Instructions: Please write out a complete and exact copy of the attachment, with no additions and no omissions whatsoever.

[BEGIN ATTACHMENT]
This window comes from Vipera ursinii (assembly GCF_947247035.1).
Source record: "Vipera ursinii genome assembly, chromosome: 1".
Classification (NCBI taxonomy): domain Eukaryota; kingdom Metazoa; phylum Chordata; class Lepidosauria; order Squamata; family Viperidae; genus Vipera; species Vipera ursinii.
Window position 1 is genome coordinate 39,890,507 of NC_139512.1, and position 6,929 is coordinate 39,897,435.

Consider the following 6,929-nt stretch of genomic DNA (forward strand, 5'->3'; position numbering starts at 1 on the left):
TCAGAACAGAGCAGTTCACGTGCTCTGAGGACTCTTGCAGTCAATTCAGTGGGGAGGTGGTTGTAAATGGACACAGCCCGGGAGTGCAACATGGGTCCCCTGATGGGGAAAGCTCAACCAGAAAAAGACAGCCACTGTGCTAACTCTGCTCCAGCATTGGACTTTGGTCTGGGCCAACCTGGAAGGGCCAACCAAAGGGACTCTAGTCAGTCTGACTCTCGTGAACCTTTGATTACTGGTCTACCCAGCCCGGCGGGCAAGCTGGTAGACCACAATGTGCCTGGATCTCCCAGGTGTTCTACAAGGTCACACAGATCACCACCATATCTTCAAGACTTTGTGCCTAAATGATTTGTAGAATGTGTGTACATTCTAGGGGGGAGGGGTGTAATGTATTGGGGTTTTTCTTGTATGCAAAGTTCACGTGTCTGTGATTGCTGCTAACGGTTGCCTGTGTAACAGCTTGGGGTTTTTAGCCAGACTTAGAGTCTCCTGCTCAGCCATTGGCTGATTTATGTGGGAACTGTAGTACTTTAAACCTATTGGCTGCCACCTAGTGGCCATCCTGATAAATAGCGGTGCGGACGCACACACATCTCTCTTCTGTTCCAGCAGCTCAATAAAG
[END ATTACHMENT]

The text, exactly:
This window comes from Vipera ursinii (assembly GCF_947247035.1).
Source record: "Vipera ursinii genome assembly, chromosome: 1".
Classification (NCBI taxonomy): domain Eukaryota; kingdom Metazoa; phylum Chordata; class Lepidosauria; order Squamata; family Viperidae; genus Vipera; species Vipera ursinii.
Window position 1 is genome coordinate 39,890,507 of NC_139512.1, and position 6,929 is coordinate 39,897,435.

Consider the following 6,929-nt stretch of genomic DNA (forward strand, 5'->3'; position numbering starts at 1 on the left):
TCAGAACAGAGCAGTTCACGTGCTCTGAGGACTCTTGCAGTCAATTCAGTGGGGAGGTGGTTGTAAATGGACACAGCCCGGGAGTGCAACATGGGTCCCCTGATGGGGAAAGCTCAACCAGAAAAAGACAGCCACTGTGCTAACTCTGCTCCAGCATTGGACTTTGGTCTGGGCCAACCTGGAAGGGCCAACCAAAGGGACTCTAGTCAGTCTGACTCTCGTGAACCTTTGATTACTGGTCTACCCAGCCCGGCGGGCAAGCTGGTAGACCACAATGTGCCTGGATCTCCCAGGTGTTCTACAAGGTCACACAGATCACCACCATATCTTCAAGACTTTGTGCCTAAATGATTTGTAGAATGTGTGTACATTCTAGGGGGGAGGGGTGTAATGTATTGGGGTTTTTCTTGTATGCAAAGTTCACGTGTCTGTGATTGCTGCTAACGGTTGCCTGTGTAACAGCTTGGGGTTTTTAGCCAGACTTAGAGTCTCCTGCTCAGCCATTGGCTGATTTATGTGGGAACTGTAGTACTTTAAACCTATTGGCTGCCACCTAGTGGCCATCCTGATAAATAGCGGTGCGGACGCACACACATCTCTCTTCTGTTCCAGCAGCTCAATAAAG